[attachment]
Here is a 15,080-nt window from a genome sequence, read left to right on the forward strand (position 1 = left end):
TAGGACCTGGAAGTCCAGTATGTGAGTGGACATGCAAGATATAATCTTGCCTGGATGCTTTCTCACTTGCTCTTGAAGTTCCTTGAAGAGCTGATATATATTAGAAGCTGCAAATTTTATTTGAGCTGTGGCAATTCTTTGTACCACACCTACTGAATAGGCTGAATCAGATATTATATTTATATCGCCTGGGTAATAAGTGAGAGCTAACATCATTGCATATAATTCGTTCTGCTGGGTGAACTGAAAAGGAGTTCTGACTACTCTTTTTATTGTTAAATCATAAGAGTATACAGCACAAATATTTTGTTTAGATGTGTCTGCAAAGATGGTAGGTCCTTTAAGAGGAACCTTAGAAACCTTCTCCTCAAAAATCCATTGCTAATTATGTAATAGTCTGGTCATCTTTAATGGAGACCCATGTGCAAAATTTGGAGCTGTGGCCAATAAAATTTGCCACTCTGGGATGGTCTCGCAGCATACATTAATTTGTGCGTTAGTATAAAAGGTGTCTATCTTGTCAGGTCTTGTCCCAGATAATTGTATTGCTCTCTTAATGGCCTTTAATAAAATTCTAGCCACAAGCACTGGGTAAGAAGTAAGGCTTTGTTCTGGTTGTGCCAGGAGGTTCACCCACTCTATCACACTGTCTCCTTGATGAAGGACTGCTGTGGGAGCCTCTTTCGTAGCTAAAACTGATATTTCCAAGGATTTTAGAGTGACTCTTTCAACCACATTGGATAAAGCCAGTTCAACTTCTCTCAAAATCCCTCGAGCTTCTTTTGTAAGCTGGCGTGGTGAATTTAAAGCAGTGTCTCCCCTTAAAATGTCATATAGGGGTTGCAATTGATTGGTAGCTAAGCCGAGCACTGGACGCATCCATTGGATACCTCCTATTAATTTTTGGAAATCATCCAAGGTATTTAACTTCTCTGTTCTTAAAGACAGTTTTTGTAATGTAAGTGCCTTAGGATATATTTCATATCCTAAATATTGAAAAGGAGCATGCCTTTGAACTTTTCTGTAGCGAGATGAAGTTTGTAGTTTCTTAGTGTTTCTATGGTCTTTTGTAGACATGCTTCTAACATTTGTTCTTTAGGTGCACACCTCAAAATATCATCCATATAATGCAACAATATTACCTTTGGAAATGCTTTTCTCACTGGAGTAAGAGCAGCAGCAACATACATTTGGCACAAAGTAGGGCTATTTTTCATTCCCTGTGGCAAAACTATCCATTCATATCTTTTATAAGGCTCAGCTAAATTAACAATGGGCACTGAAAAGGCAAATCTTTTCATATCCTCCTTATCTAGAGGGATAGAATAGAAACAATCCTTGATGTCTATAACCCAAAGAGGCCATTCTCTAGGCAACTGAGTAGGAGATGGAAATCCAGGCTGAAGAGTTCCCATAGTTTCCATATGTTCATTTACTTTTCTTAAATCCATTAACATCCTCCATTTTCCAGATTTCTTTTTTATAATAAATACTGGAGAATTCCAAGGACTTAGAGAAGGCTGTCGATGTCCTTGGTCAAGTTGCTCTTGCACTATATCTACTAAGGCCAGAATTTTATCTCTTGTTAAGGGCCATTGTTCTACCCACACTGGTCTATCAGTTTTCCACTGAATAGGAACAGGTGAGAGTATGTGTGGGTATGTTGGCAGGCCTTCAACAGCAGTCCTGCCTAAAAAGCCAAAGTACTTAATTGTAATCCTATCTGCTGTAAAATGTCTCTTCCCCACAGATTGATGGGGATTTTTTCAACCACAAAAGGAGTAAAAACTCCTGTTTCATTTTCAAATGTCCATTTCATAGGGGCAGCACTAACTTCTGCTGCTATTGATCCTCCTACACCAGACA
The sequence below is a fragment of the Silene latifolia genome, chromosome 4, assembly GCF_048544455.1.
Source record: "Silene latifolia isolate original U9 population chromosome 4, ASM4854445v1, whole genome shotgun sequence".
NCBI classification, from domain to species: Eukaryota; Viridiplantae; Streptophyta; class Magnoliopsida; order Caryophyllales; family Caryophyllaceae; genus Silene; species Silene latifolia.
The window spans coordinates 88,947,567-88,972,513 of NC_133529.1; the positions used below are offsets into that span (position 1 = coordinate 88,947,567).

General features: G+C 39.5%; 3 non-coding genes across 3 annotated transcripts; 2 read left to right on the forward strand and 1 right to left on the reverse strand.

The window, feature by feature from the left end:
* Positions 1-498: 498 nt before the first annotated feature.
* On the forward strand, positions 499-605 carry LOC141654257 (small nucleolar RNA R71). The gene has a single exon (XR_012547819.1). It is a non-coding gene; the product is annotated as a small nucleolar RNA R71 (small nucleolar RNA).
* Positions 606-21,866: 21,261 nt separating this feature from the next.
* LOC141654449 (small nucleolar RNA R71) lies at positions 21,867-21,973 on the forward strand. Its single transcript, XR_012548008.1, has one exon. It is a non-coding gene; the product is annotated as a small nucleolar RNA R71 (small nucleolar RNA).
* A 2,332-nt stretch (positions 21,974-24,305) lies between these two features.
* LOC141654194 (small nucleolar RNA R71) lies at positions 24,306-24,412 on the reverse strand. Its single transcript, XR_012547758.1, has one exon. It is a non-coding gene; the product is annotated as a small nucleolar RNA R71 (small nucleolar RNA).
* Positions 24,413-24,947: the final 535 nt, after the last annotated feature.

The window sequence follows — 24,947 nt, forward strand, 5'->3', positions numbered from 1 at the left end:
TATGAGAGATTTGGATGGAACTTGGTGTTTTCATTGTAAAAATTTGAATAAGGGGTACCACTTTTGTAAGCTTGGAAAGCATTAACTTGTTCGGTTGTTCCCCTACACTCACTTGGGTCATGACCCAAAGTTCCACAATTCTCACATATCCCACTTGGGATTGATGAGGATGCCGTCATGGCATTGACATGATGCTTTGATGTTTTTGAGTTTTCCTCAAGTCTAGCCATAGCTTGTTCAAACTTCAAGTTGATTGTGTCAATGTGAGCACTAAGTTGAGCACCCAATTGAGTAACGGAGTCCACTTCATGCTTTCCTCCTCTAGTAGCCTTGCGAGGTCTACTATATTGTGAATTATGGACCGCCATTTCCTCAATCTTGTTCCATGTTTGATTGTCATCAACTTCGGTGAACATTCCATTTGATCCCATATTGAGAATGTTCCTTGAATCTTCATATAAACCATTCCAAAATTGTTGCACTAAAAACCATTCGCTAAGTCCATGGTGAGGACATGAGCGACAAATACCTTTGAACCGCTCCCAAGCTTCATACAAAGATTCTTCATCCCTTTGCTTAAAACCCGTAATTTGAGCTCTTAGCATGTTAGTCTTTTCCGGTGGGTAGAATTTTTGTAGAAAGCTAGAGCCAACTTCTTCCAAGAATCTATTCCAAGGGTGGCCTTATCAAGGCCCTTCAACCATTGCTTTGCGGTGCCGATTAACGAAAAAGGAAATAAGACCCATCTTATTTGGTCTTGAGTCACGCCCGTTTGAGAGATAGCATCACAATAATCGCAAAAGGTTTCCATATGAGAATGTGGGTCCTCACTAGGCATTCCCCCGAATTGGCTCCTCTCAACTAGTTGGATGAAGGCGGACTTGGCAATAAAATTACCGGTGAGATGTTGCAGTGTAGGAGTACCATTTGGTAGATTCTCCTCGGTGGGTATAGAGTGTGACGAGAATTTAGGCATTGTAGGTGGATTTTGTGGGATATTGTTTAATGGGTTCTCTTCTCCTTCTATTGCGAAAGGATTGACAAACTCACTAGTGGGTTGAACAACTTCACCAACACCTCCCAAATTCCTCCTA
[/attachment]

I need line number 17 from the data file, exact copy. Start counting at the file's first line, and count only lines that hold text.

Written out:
TATGAGAGATTTGGATGGAACTTGGTGTTTTCATTGTAAAAATTTGAATAAGGGGTACCACTTTTGTAAGCTTGGAAAGCATTAACTTGTTCGGTTGTTCCCCTACACTCACTTGGGTCATGACCCAAAGTTCCACAATTCTCACATATCCCACTTGGGATTGATGAGGATGCCGTCATGGCATTGACATGATGCTTTGATGTTTTTGAGTTTTCCTCAAGTCTAGCCATAGCTTGTTCAAACTTCAAGTTGATTGTGTCAATGTGAGCACTAAGTTGAGCACCCAATTGAGTAACGGAGTCCACTTCATGCTTTCCTCCTCTAGTAGCCTTGCGAGGTCTACTATATTGTGAATTATGGACCGCCATTTCCTCAATCTTGTTCCATGTTTGATTGTCATCAACTTCGGTGAACATTCCATTTGATCCCATATTGAGAATGTTCCTTGAATCTTCATATAAACCATTCCAAAATTGTTGCACTAAAAACCATTCGCTAAGTCCATGGTGAGGACATGAGCGACAAATACCTTTGAACCGCTCCCAAGCTTCATACAAAGATTCTTCATCCCTTTGCTTAAAACCCGTAATTTGAGCTCTTAGCATGTTAGTCTTTTCCGGTGGGTAGAATTTTTGTAGAAAGCTAGAGCCAACTTCTTCCAAGAATCTATTCCAAGGGTGGCCTTATCAAGGCCCTTCAACCATTGCTTTGCGGTGCCGATTAACGAAAAAGGAAATAAGACCCATCTTATTTGGTCTTGAGTCACGCCCGTTTGAGAGATAGCATCACAATAATCGCAAAAGGTTTCCATATGAGAATGTGGGTCCTCACTAGGCATTCCCCCGAATTGGCTCCTCTCAACTAGTTGGATGAAGGCGGACTTGGCAATAAAATTACCGGTGAGATGTTGCAGTGTAGGAGTACCATTTGGTAGATTCTCCTCGGTGGGTATAGAGTGTGACGAGAATTTAGGCATTGTAGGTGGATTTTGTGGGATATTGTTTAATGGGTTCTCTTCTCCTTCTATTGCGAAAGGATTGACAAACTCACTAGTGGGTTGAACAACTTCACCAACACCTCCCAAATTCCTCCTA